openper the table given on pp. 74 in section 4.3.1 of the LPI textbook. You will still need to use a separate string to produce line breaks, and each call to
writewill need to pass in the number of bytes that should be written from each string (which the
strlenlibrary function can provide).
Compile your new program and run it to confirm that it can produce the same output format as the original program. As the answer to this exercise please show the code for the new program that uses those lower level syscalls.
fprintf) and modify that new version so that instead of replacing the file's contents if they already exist, it appends to the end of the file. Also modify the program so that it outputs a space instead of a line break in between each of the subsequent program arugment strings and only after the last one outputs a line break, so that each time it runs it adds a single new line to the file.
Compile your new program and run it a few times with the same file name but
with different subsequent arguments, and after that
contents of the file to confirm that the arguments were correctly
concatenated into a separate line that was appended for each run
of the program. As the answer to this
exercise please show the output of those runs to confirm that.
fprintfto output to the file (all on the same line): (1) an unsigned long integer value for the length of the line that follows that number, then (2) a space character, then (3) the program argument strings with spaces in between them, and then (4) the line break.
Compile your new program and run it a few times with the same file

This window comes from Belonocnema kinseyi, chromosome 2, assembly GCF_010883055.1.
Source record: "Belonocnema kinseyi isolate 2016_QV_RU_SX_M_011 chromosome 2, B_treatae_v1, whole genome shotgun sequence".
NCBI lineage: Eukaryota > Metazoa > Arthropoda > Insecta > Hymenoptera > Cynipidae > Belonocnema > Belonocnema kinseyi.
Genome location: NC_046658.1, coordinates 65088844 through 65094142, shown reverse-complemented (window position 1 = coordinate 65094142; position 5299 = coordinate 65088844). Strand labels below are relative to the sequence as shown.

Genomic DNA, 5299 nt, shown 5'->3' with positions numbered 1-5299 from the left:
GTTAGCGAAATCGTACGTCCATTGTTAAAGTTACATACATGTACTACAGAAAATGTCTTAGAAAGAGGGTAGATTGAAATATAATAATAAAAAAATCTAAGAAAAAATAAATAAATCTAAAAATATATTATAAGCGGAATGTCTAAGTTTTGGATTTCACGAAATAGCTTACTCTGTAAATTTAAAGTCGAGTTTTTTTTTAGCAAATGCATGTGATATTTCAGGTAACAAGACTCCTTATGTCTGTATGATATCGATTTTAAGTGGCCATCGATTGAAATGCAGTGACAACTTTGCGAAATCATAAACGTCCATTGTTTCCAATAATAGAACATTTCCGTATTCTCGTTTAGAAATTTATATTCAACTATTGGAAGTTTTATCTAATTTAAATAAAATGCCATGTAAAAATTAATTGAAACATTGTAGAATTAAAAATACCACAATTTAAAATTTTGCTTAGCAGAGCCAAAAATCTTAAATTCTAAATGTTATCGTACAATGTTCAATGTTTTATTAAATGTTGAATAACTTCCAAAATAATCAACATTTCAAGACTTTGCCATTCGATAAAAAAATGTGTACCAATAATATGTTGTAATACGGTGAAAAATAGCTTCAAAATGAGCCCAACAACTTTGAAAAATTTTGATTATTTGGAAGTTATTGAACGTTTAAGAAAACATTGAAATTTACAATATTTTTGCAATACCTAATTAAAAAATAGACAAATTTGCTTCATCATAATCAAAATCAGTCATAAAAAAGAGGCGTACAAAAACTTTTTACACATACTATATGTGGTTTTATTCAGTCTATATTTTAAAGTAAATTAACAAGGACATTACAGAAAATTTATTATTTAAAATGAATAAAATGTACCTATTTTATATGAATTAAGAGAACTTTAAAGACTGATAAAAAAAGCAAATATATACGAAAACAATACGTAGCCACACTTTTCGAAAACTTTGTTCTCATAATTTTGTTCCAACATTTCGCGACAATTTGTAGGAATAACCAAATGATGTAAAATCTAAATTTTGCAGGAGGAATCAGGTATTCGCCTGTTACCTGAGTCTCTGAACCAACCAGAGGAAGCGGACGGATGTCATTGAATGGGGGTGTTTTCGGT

name but with different subsequent arguments, and after that
cat the contents of the file to confirm that each line's
length value and formatting are correct. As the answer to this
exercise please show the output of those runs to confirm that.
The program should declare two unsigned integer variables, both initialized to 0, and a pointer variable that is also initialized to 0, with which to manage data of previously unknown length that it will read from the file.
One of the unsigned integer variables should be used to remember the largest length value it has seen so far (which also should be the size of the dynamically allocated memory to which the pointer variable points), and the other variable should be used to read in each new length value from the file.
The program should open the file for reading and until it reaches the end of the file it should repeatedly:
freeto free the dynamically allocated memory to which the pointer variable points, then in any case (b) store the newly read length as the new largest length that has been seen, and then (c) dynamically allocate memory that can hold that new largest length and store its address in the pointer variable;
Note that instead of using
free and then
malloc to resize the dynamically allocated memory in step 2 of this
exercise, after the first call to
malloc you could use
realloc alternatively to accomplish the same thing.
Note that if the program ever uses
malloc to allocate
memory dynamically, it should call
free to release that memory
before it exits.
Compile your new program and run it with the name of a file that was produced in the previous exercise, to confirm that data from each line of the file is printed out on its own line, and that no extraneous characters are printed. As the answer to this exercise please show the output of the program to confirm that.